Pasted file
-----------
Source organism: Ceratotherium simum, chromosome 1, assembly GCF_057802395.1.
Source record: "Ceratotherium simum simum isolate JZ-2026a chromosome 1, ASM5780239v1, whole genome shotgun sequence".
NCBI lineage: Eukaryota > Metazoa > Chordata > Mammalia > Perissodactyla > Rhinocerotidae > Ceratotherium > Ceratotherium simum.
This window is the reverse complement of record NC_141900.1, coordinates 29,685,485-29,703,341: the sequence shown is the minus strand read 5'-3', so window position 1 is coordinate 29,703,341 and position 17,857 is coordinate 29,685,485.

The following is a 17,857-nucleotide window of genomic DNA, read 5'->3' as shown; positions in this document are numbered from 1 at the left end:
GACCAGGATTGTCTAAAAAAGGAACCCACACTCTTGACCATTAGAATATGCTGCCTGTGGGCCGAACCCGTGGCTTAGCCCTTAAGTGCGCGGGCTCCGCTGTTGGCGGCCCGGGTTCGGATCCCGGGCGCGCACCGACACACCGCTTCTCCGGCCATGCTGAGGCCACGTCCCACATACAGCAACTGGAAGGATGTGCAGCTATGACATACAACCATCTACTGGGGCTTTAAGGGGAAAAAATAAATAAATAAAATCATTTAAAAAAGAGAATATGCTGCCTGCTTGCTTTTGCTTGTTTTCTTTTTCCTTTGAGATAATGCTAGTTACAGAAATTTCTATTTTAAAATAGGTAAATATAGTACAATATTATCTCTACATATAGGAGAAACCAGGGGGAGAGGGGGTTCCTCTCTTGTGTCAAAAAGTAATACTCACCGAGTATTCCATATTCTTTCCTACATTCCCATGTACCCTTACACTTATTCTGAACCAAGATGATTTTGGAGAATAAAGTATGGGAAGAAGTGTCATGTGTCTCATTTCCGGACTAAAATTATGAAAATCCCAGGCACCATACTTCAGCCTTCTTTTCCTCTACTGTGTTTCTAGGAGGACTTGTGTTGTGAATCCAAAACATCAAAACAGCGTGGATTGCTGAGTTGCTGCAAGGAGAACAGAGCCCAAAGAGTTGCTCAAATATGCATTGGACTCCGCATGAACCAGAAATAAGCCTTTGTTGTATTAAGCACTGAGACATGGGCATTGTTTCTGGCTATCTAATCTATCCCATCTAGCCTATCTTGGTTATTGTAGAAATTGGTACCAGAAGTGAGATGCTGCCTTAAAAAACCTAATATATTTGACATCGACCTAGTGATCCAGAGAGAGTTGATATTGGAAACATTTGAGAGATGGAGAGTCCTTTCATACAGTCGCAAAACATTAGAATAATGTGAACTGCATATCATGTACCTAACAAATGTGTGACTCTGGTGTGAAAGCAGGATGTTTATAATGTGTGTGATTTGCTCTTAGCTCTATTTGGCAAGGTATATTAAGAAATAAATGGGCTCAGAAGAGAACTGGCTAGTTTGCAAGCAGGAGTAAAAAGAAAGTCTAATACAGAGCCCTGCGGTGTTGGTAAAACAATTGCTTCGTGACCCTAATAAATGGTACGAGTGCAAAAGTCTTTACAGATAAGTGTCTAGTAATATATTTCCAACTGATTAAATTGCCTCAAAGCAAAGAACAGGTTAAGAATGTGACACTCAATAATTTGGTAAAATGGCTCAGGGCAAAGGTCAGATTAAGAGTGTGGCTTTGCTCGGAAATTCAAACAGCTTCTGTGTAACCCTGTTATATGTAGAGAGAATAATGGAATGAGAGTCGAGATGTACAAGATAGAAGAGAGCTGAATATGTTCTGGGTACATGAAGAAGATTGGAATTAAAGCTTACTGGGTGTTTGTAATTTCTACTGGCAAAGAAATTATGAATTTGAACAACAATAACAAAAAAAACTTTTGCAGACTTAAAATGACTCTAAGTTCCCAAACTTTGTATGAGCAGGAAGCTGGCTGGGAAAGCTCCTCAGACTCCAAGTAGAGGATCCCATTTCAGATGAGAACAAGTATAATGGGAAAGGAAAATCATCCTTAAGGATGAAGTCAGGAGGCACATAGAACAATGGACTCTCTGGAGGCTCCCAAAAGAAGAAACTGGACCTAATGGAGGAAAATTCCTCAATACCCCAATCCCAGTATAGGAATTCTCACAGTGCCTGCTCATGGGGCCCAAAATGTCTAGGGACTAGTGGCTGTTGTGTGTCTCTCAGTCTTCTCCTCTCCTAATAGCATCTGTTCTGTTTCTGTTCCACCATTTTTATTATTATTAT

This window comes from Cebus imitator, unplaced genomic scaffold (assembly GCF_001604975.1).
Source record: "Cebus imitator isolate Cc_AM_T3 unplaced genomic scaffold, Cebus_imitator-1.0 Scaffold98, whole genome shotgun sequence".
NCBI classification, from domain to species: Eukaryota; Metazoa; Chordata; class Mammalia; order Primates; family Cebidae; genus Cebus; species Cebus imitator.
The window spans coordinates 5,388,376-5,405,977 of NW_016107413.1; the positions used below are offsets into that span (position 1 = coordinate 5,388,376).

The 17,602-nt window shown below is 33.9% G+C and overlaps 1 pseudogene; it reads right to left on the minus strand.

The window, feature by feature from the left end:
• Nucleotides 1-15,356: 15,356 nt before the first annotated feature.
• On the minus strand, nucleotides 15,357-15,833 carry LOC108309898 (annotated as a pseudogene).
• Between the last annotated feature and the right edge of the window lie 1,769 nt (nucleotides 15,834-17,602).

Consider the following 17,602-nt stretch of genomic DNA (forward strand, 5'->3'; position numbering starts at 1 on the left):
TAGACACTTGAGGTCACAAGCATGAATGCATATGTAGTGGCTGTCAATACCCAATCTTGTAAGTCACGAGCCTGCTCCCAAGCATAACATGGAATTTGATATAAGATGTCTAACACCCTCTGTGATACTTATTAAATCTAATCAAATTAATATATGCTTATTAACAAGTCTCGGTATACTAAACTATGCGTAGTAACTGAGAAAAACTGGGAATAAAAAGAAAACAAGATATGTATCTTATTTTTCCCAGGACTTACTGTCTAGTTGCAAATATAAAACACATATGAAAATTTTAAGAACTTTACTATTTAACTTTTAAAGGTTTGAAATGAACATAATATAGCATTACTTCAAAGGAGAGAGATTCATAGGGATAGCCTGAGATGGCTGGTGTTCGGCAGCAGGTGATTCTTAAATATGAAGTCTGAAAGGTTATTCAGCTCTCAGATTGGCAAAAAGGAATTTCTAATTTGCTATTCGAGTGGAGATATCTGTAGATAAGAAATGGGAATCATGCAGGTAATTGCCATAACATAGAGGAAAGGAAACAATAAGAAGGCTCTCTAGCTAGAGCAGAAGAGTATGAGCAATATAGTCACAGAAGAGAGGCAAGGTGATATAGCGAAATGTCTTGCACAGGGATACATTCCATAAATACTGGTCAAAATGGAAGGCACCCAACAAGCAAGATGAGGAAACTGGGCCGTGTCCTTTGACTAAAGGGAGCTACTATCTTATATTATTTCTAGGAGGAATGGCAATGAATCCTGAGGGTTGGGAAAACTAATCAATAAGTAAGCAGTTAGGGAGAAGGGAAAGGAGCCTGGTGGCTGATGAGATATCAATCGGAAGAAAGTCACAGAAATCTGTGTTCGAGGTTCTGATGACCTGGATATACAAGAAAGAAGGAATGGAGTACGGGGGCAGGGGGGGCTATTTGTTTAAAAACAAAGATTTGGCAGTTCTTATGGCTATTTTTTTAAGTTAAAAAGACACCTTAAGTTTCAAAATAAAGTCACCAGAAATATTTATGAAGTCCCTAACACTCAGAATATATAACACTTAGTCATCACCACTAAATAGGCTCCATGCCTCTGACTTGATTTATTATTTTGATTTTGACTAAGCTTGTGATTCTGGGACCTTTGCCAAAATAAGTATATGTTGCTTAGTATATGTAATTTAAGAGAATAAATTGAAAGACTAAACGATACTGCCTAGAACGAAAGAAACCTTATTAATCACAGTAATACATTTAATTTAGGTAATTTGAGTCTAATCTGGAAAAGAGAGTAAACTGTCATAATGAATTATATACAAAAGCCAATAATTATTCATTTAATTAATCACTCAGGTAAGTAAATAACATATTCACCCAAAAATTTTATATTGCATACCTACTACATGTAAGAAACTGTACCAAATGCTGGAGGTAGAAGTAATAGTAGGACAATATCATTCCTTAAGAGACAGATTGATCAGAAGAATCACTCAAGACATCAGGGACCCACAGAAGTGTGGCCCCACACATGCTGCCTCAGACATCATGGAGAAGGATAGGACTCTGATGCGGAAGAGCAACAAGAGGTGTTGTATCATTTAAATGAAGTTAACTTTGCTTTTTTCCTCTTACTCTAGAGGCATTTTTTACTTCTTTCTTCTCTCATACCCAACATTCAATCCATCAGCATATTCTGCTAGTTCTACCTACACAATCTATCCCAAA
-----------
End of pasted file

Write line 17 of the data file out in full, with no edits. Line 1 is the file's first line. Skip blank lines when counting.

TAGACACTTGAGGTCACAAGCATGAATGCATATGTAGTGGCTGTCAATACCCAATCTTGTAAGTCACGAGCCTGCTCCCAAGCATAACATGGAATTTGATATAAGATGTCTAACACCCTCTGTGATACTTATTAAATCTAATCAAATTAATATATGCTTATTAACAAGTCTCGGTATACTAAACTATGCGTAGTAACTGAGAAAAACTGGGAATAAAAAGAAAACAAGATATGTATCTTATTTTTCCCAGGACTTACTGTCTAGTTGCAAATATAAAACACATATGAAAATTTTAAGAACTTTACTATTTAACTTTTAAAGGTTTGAAATGAACATAATATAGCATTACTTCAAAGGAGAGAGATTCATAGGGATAGCCTGAGATGGCTGGTGTTCGGCAGCAGGTGATTCTTAAATATGAAGTCTGAAAGGTTATTCAGCTCTCAGATTGGCAAAAAGGAATTTCTAATTTGCTATTCGAGTGGAGATATCTGTAGATAAGAAATGGGAATCATGCAGGTAATTGCCATAACATAGAGGAAAGGAAACAATAAGAAGGCTCTCTAGCTAGAGCAGAAGAGTATGAGCAATATAGTCACAGAAGAGAGGCAAGGTGATATAGCGAAATGTCTTGCACAGGGATACATTCCATAAATACTGGTCAAAATGGAAGGCACCCAACAAGCAAGATGAGGAAACTGGGCCGTGTCCTTTGACTAAAGGGAGCTACTATCTTATATTATTTCTAGGAGGAATGGCAATGAATCCTGAGGGTTGGGAAAACTAATCAATAAGTAAGCAGTTAGGGAGAAGGGAAAGGAGCCTGGTGGCTGATGAGATATCAATCGGAAGAAAGTCACAGAAATCTGTGTTCGAGGTTCTGATGACCTGGATATACAAGAAAGAAGGAATGGAGTACGGGGGCAGGGGGGGCTATTTGTTTAAAAACAAAGATTTGGCAGTTCTTATGGCTATTTTTTTAAGTTAAAAAGACACCTTAAGTTTCAAAATAAAGTCACCAGAAATATTTATGAAGTCCCTAACACTCAGAATATATAACACTTAGTCATCACCACTAAATAGGCTCCATGCCTCTGACTTGATTTATTATTTTGATTTTGACTAAGCTTGTGATTCTGGGACCTTTGCCAAAATAAGTATATGTTGCTTAGTATATGTAATTTAAGAGAATAAATTGAAAGACTAAACGATACTGCCTAGAACGAAAGAAACCTTATTAATCACAGTAATACATTTAATTTAGGTAATTTGAGTCTAATCTGGAAAAGAGAGTAAACTGTCATAATGAATTATATACAAAAGCCAATAATTATTCATTTAATTAATCACTCAGGTAAGTAAATAACATATTCACCCAAAAATTTTATATTGCATACCTACTACATGTAAGAAACTGTACCAAATGCTGGAGGTAGAAGTAATAGTAGGACAATATCATTCCTTAAGAGACAGATTGATCAGAAGAATCACTCAAGACATCAGGGACCCACAGAAGTGTGGCCCCACACATGCTGCCTCAGACATCATGGAGAAGGATAGGACTCTGATGCGGAAGAGCAACAAGAGGTGTTGTATCATTTAAATGAAGTTAACTTTGCTTTTTTCCTCTTACTCTAGAGGCATTTTTTACTTCTTTCTTCTCTCATACCCAACATTCAATCCATCAGCATATTCTGCTAGTTCTACCTACACAATCTATCCCAAA